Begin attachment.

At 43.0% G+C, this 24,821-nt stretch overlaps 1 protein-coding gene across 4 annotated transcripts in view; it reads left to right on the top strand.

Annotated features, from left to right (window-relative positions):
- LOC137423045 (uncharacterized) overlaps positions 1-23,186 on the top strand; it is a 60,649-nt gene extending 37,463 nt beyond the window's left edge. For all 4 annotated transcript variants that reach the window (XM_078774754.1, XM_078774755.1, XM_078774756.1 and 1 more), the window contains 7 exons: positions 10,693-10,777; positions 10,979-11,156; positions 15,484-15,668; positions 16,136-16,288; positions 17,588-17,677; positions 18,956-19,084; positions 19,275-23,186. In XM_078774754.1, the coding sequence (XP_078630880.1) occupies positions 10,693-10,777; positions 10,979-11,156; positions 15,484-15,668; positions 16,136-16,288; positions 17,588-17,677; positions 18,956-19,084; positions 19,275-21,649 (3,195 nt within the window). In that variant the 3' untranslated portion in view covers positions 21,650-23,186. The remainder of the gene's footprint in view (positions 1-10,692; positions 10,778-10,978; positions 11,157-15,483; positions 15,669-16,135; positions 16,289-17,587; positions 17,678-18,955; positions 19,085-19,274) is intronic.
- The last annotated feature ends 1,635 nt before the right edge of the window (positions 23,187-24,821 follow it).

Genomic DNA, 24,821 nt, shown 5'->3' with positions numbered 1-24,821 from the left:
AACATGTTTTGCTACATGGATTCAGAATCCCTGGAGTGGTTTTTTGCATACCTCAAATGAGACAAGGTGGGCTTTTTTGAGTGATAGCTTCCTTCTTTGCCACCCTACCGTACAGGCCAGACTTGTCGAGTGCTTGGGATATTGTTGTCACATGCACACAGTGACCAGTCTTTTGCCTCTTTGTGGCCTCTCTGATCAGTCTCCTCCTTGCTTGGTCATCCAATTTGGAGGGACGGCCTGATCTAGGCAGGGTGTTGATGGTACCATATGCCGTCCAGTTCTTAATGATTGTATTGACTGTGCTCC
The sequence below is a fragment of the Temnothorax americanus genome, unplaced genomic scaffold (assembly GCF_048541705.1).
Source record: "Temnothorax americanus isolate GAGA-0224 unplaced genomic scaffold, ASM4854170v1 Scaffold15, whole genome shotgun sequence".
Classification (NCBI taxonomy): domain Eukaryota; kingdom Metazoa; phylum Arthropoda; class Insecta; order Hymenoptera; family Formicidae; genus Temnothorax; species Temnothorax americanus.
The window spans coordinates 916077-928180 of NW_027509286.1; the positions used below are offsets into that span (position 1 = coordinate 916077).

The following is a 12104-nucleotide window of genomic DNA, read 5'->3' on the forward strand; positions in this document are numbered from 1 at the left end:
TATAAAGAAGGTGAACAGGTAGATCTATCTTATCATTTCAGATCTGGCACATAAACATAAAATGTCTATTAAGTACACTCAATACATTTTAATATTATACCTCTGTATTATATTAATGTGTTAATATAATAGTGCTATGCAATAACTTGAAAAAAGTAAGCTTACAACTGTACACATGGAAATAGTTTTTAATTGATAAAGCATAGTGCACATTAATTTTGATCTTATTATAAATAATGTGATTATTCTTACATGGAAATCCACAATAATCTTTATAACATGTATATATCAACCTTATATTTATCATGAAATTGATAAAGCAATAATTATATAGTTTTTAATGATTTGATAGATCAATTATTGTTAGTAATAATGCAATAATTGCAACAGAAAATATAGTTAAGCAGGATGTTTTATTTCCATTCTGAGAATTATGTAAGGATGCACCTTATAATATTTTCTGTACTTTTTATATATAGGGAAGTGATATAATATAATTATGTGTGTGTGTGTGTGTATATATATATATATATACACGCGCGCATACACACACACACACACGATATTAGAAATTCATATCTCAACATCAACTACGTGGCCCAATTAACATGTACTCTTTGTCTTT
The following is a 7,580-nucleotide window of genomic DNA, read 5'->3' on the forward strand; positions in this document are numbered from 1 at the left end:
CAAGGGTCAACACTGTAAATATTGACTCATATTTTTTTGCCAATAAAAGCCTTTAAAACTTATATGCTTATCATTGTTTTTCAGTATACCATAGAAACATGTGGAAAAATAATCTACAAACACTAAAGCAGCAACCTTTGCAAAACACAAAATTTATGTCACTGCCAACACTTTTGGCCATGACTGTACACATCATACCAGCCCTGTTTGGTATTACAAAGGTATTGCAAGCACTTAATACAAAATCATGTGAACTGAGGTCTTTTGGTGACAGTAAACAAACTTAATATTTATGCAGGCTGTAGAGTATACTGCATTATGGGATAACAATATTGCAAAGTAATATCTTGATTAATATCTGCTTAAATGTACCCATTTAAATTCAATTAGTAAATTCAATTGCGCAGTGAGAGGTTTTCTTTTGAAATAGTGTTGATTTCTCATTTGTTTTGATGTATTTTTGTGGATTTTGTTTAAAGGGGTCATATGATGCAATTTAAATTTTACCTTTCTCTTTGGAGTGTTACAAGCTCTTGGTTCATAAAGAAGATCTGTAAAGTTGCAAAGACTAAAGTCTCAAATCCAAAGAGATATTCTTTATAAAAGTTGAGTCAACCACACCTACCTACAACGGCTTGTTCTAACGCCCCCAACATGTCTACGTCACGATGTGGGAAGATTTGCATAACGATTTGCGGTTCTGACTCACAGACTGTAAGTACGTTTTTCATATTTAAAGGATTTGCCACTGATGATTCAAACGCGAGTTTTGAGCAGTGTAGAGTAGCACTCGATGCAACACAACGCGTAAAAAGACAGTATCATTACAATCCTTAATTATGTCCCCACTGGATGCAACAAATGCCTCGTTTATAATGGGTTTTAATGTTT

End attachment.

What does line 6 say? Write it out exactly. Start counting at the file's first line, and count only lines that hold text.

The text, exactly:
AACATGTTTTGCTACATGGATTCAGAATCCCTGGAGTGGTTTTTTGCATACCTCAAATGAGACAAGGTGGGCTTTTTTGAGTGATAGCTTCCTTCTTTGCCACCCTACCGTACAGGCCAGACTTGTCGAGTGCTTGGGATATTGTTGTCACATGCACACAGTGACCAGTCTTTTGCCTCTTTGTGGCCTCTCTGATCAGTCTCCTCCTTGCTTGGTCATCCAATTTGGAGGGACGGCCTGATCTAGGCAGGGTGTTGATGGTACCATATGCCGTCCAGTTCTTAATGATTGTATTGACTGTGCTCC